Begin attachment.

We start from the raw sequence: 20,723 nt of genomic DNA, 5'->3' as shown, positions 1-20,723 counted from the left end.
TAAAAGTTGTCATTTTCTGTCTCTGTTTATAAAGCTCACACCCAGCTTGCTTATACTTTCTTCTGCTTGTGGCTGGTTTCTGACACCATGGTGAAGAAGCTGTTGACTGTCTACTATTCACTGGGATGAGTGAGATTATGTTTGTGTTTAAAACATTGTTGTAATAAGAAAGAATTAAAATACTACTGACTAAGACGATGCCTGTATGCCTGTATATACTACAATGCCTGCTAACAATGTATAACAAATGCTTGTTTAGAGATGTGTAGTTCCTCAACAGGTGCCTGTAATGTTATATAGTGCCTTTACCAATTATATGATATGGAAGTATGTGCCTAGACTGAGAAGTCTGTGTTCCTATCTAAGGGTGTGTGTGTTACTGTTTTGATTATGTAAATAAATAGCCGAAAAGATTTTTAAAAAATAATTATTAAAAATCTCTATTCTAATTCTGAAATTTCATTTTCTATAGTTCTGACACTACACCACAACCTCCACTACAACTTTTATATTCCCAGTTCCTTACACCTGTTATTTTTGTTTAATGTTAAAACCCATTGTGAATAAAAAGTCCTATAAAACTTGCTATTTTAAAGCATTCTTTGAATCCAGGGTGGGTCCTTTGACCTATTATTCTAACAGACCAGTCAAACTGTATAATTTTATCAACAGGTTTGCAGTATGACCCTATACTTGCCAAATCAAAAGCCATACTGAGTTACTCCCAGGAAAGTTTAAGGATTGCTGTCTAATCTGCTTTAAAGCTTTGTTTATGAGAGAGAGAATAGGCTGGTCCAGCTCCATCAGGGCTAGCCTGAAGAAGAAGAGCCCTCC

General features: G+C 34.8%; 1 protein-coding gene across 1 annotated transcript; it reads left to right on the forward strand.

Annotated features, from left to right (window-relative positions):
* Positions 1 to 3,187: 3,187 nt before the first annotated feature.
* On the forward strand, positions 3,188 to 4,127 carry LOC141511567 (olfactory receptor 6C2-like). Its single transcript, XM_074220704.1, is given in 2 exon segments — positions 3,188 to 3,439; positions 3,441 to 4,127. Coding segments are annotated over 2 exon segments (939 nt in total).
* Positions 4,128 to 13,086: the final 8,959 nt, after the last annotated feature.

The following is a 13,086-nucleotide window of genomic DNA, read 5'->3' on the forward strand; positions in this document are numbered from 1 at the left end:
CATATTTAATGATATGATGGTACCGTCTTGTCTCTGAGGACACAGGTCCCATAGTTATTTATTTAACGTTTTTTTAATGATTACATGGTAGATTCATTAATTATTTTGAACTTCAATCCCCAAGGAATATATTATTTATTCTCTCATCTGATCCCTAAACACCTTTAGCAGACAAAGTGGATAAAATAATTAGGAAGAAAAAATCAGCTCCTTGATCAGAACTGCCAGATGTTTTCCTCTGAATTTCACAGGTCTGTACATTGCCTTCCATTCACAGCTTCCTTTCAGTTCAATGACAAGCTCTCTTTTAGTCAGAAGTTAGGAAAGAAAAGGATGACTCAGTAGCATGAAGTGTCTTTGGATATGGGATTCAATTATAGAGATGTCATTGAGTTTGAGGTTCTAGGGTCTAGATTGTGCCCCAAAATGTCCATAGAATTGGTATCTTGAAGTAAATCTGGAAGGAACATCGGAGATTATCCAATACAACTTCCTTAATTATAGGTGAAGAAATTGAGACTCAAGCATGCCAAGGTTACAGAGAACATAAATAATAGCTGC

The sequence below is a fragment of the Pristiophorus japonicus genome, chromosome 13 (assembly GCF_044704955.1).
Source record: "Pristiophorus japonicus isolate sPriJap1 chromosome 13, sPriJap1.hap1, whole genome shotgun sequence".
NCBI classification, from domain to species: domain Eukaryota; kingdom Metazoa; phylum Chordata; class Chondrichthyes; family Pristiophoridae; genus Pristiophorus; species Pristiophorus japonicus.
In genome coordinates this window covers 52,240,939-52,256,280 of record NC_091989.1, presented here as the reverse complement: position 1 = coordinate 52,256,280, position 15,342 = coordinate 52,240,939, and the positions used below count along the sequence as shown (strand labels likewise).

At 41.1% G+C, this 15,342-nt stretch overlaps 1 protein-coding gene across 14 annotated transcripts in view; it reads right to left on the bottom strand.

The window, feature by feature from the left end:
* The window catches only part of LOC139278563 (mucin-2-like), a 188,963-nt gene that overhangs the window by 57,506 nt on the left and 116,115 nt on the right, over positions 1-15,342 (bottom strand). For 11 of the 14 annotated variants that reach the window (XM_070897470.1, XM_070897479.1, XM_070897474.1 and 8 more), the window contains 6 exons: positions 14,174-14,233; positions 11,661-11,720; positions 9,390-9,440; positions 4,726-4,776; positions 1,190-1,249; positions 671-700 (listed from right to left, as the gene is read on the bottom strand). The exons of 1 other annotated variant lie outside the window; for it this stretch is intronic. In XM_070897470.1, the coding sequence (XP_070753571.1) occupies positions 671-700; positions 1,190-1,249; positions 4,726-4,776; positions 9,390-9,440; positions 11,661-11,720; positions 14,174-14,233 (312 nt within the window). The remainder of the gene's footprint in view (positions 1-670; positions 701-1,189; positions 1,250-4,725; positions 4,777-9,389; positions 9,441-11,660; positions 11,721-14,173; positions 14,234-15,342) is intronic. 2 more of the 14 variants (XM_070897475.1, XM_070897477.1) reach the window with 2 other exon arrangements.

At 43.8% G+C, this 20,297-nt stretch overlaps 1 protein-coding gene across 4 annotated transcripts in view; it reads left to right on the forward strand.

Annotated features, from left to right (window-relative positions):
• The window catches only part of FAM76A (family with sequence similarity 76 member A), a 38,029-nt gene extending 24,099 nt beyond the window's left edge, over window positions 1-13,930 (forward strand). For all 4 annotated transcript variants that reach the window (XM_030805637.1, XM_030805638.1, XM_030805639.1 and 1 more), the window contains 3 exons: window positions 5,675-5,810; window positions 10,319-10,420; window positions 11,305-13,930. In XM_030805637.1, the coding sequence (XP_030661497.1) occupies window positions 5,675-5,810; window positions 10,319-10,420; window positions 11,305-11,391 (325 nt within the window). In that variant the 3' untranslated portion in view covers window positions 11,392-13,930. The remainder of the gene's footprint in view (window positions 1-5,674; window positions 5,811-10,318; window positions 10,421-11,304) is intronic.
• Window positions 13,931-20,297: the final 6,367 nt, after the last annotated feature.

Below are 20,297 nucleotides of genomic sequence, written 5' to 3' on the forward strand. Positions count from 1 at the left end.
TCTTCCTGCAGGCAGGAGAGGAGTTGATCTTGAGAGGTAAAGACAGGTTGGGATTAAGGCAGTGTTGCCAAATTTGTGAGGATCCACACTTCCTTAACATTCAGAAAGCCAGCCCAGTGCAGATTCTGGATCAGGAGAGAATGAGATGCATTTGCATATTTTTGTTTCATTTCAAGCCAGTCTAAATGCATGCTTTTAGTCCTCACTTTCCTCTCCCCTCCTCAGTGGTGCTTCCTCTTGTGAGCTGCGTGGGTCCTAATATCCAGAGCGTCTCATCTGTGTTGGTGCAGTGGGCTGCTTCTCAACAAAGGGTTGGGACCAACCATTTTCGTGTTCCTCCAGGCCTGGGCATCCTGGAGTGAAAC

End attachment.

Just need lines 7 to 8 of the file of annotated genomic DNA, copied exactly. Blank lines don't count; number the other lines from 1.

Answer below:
* Positions 4,128 to 13,086: the final 8,959 nt, after the last annotated feature.

The following is a 13,086-nucleotide window of genomic DNA, read 5'->3' on the forward strand; positions in this document are numbered from 1 at the left end: